Form: YouTube Video/Informational Video/Video Essay
Roles: Writer, Host, Cinematographer, Editor, Colorist, Motion Graphics Artist
I've been making review videos of laptops, phones, and accessories on my channel since two years ago. In the beginning, I was motivated by desire for fame and influence, and nothing more. Then, I decided that a career on YouTube wasn't the goal that I really wanted; my YouTube video turned into a place for me to improve my cinematography and editing skills for other projects, like leading the media team for 2 Train Robotics and making narrative short films.
Unlike aforementioned 2 Train Robotics and making short films, the process of making review videos is a process that I have a lot of control over. There are no expectations other than the ones I set for myself. Since I upgraded from my family's old camcorder to a Sony RX10 a year ago, I've only made one review video, of the Sony XB950s.
At the time, I was pushing myself to the limit with that video in terms of color grading, editing, and motion graphics. It's been almost a year since, and I've grown a lot; judging it against my standards now, I'm actually dissatisfied with things like the color grading and audio mixing. While I've had many things to make review videos about - my new phone, a friend's laptop, my desktop PC - I haven't been able to find the time and motivation to write, shoot, and edit a full video.
That changed about two weeks ago, when a representative from Alien sent me an email offering to send over a pair of their brand Sound Intone's P6 headphones for review. I was tasked with pushing out a review video within 8 days of receipt.
Although I had never before put together a whole review video in less than two or three weeks, I had plenty of summer free time on my hands and so took up the challenge.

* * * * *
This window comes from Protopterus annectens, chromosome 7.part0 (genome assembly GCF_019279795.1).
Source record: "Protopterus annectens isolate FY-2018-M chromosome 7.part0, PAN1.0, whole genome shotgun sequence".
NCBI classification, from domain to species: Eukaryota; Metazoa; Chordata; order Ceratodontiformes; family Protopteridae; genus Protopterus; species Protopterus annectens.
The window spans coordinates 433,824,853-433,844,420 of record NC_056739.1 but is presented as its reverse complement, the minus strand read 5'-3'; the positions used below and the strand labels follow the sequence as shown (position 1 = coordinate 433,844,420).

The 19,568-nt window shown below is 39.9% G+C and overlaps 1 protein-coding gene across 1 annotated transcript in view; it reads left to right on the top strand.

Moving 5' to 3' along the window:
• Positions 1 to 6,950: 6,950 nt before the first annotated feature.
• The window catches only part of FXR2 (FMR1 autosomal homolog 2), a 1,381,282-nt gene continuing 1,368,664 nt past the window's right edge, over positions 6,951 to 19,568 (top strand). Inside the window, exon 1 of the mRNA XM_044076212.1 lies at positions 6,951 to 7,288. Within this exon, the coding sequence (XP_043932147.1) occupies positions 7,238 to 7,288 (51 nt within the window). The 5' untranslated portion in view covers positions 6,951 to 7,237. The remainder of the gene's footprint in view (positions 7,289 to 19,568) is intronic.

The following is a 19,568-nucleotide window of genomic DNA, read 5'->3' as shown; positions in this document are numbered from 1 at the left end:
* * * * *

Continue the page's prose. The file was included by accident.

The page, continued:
I'm really happy with the end result. The whole project, including scriptwriting, filming, and editing, took about 24 hours across 8 days. There were 3 b-roll shoots along with several inserts; all a-roll was recorded on one day to make lighting as consistent as possible.
My pre-production and production process basically hasn't changed since day one. Film as much b-roll of the product as I can; write a script based off of my experiences with the product; shoot the a-roll of me reciting the script; cut them all together; profit. What has changed is small things like lighting, and post-production things like color grading, motion graphics, and sound design.
Above: color comparison between XB950 review raw footage/final grade and P6 review raw footage/final grade. The reflector lights up the background in the P6 image, creating more contrast and re-introducing more light to the scene. Do I only have one t-shirt? No, I just happened to be wearing the same one in both videos.
I'm much happier with the color of both A-roll and B-roll in my P6 review compared to in my XB950 review. Part of this I attribute to my improved color grading skills. All A-roll was shot in flat Slog-2 picture profile, giving me a lot of room to push the colors to what I want; however, this also meant that a lot could go wrong for an inexperienced colorist. In my XB950 video I only had experience working with LUTs and basic tools, and not much with Adobe's powerful Lumetri color grading software. For my P6 project, however, I have a ton more experience and so was able to push colors farther, make them look more natural, and keep them more consistent.
Another new thing was the lighting. While previously I just used the "get as close to a window as possible" approach to lighting, this time I decided to set my bounce up and see what results I could achieve. With it and my wall, I accomplished a sort of three-point lighting system, with the window as my key light, bounce as my fill, and further bounce off the back wall as my back light. This helped improve lighting consistency and overall lit my A-roll better, making it easier to grade and work with.
One experimental thing I did was lighting was these shots:
These shots were filmed by putting a solid color up on my monitor, turning off all other lights, placing the headphones between my monitor and camera, and hitting record. As simple as it is, they isolate the headphones really strongly and add a unique look to the video.
The last thing I experimented with was with motion graphics, like the sequences below:
These were made entirely from scratch in Adobe After Effects, taking inspiration from various examples on YouTube and my own motion graphics intuition. I'm really proud of how they came out, making the video overall more interesting and polished.
Working in a controlled studio environment lets me grow skills that become increasingly useful when working on any other kind of filmmaking - documentary, narrative, etc. My P6 review is my most polished and smoothly edited video yet, and I'm very proud of it.